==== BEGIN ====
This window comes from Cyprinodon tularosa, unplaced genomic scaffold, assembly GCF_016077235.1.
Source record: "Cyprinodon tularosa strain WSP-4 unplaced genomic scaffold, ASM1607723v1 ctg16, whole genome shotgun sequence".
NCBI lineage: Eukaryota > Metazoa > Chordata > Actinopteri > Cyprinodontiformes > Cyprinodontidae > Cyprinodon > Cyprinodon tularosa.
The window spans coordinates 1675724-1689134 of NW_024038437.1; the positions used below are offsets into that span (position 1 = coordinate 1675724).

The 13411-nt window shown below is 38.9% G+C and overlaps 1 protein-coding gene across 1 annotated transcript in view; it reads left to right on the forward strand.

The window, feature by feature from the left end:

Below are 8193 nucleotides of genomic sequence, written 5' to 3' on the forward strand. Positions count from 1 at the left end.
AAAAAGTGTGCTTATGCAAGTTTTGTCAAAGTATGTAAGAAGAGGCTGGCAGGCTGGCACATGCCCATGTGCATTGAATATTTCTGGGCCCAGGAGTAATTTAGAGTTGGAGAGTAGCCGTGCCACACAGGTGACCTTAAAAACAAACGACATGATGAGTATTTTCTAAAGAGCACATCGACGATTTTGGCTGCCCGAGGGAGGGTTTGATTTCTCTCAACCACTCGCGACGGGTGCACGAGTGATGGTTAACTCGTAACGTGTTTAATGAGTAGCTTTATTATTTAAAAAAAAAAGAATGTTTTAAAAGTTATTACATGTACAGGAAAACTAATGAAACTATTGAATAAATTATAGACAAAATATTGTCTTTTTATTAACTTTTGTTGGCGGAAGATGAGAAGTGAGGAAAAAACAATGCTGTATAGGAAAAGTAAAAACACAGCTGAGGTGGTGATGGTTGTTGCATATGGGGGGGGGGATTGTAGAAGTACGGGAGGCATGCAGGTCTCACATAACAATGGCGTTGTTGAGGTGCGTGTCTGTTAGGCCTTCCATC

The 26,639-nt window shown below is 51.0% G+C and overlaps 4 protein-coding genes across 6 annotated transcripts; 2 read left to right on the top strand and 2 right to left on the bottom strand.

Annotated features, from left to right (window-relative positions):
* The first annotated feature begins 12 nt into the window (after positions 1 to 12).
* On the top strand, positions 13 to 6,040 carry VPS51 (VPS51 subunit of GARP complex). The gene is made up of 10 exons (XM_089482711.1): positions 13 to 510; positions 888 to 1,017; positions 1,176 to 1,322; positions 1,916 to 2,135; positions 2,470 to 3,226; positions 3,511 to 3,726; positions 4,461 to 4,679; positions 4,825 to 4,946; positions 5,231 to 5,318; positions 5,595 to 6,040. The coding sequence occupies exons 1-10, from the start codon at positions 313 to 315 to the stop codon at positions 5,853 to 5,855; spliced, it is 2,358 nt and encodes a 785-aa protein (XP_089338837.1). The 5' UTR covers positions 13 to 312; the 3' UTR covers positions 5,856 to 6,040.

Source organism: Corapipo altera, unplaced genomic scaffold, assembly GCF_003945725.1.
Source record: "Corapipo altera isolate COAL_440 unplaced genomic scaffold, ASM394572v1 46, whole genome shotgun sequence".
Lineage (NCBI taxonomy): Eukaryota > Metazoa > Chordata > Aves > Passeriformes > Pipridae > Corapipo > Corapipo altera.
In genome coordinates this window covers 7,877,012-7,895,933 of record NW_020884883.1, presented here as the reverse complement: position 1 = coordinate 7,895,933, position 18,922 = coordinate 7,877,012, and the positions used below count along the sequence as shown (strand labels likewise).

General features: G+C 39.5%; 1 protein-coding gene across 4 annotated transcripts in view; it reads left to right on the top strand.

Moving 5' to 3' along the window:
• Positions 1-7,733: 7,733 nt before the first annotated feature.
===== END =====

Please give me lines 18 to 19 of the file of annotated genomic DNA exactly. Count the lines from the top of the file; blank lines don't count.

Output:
Moving 5' to 3' along the window:
• Positions 1-7,733: 7,733 nt before the first annotated feature.